As of 25 February, more than 112 million cases of the coronavirus have been confirmed, with more than 2.49 million deaths. Let's take a look back at the most devastating pandemics our population has suffered over the centuries.
Death Toll: 32 million
Genetic history shows that the pandemic is likely to have originated from Kinshasa, Democratic Republic of Congo from non-human primates. As one of Africa’s most well-connected railway cities, the spread of the virus would not have been difficult. While there are many sub-groups of the virus, the HIV-1 subgroup M causes the majority of infections globally. Most victims do not die directly from HIV/AIDS, but diseases that take advantage of the patient’s weakened immune system.
Plague Of Justinian
Location: Byzantine (Eastern Roman) Empire, Sasanian Empire
Cause: Bubonic Plague
Timeline: 541-542 AD
Death Toll: 25-50 million
Suspected as the first recorded occurrence of Bubonic Plague in history, at its peak the plague killed up to 5,000 people per day in the city of Constantinople, ultimately killing 40% of the city’s inhabitants. The spread of the virus is thought to have been caused by rats being transported on merchant ships from Egypt. Historians named the pandemic after Justinian I, the emperor at the time of the plague, and a survivor of the disease.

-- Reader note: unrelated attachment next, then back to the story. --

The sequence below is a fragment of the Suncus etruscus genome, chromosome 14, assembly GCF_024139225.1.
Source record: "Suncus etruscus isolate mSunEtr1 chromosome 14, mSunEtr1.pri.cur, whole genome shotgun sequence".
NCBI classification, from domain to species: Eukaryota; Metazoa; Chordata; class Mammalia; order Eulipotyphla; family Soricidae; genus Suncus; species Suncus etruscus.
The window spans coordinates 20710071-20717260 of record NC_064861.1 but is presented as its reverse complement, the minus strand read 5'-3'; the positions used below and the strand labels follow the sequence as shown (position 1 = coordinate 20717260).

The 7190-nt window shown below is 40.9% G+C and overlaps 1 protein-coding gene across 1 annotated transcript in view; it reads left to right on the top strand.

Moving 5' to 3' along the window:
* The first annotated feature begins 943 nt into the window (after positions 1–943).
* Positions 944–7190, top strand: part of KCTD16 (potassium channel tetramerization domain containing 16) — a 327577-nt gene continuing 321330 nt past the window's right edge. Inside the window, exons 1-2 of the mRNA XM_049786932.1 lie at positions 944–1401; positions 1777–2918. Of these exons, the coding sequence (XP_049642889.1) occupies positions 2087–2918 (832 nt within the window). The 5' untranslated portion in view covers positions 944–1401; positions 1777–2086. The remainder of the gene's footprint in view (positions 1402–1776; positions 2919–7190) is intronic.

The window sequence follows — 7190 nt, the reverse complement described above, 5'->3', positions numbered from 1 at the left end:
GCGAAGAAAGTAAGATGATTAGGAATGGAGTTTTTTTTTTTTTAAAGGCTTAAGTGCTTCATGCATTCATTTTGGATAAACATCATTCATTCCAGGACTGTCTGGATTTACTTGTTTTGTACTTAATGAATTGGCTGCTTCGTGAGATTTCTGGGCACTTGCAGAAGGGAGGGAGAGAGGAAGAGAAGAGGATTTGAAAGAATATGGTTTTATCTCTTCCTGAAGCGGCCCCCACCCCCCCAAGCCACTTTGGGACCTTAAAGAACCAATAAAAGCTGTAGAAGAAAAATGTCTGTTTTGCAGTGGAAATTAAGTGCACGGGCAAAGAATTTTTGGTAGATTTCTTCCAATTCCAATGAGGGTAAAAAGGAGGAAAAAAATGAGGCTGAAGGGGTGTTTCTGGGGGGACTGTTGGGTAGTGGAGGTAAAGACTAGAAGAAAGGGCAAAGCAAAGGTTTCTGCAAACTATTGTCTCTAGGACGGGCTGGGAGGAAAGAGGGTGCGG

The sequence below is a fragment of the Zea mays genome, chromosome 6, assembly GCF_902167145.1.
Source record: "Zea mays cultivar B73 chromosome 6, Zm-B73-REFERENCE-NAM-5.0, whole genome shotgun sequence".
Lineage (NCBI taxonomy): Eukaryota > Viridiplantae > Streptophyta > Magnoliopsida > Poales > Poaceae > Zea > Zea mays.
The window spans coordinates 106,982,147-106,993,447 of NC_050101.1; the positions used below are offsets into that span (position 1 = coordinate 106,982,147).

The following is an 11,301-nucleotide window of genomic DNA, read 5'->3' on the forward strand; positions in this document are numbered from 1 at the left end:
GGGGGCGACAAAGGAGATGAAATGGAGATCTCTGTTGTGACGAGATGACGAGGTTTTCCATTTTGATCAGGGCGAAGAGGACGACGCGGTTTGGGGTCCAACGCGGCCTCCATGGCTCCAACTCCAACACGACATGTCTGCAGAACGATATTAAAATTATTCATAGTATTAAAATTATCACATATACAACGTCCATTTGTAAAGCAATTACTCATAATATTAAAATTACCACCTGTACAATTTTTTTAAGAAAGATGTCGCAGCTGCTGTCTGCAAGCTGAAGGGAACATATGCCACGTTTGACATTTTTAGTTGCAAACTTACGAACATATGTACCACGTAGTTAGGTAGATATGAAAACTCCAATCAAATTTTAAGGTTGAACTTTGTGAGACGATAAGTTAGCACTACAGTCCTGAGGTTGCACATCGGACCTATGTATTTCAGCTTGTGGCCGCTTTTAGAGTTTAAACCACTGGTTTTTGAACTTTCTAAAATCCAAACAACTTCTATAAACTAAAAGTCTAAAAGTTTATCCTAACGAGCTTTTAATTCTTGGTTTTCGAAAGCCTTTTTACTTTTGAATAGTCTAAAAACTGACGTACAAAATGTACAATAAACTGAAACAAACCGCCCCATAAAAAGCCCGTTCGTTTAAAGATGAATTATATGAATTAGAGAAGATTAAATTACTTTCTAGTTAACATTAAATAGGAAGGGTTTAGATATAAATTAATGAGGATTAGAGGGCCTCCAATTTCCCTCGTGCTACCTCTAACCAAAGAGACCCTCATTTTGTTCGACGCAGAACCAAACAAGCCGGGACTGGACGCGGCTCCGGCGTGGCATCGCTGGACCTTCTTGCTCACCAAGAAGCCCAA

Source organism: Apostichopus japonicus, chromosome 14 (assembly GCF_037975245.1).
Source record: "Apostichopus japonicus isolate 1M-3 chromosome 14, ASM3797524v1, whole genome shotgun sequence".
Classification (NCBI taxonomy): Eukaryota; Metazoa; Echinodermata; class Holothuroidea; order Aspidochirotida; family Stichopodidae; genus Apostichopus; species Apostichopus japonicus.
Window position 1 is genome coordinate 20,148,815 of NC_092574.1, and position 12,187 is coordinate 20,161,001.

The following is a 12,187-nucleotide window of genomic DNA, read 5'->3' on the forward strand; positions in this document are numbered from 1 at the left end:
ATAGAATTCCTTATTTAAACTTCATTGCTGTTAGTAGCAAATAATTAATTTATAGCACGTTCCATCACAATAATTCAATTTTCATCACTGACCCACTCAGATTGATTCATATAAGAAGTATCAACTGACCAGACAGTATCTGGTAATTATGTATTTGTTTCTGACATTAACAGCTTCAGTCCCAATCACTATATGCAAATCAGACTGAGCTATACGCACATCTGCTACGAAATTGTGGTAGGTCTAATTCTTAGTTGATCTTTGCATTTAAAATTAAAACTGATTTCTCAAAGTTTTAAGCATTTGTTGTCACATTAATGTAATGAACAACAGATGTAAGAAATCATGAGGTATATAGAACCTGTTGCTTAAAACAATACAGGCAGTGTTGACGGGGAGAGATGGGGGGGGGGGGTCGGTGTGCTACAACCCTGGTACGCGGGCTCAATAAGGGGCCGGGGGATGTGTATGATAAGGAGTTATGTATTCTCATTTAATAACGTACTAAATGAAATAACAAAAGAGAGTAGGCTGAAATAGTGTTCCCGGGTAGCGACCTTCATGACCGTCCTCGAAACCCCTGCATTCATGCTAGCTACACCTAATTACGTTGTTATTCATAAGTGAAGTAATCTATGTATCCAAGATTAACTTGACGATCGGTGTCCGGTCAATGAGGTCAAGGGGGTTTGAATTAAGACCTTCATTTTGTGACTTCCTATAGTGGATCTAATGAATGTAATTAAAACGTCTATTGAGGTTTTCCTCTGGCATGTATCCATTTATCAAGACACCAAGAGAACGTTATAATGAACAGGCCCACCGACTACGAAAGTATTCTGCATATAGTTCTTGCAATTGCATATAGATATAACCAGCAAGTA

Cause: Bubonic Plague
Timeline: 1347-1351 (Peak)
Death Toll: 75-250 million
The Black Death was one of the most devastating pandemics in human history, having killed an estimated 30-60% of Europe’s population. It took 200 years for the world population to recover to its previous level. Fever and vomiting blood were common symptoms, with most victims dying within 2-7 days of infection. The plague disease spread by populations of fleas carried by various rodents, transported by merchant ships. New outbreaks were reported as late as the 19th century.
Death Toll: 50-100 million
The epicentre of the Spanish Flu outbreak is thought to have been a hospital camp in Etaples, France, and quickly spread to various military camps during WW1. It infected 500 million people around the world and killed between 3-5% of Earth’s population. Due to wartime censorship, many countries did not report about the illness. As a neutral country, Spanish papers were free to report on the pandemic, giving rise to the nickname 'Spanish Flu.'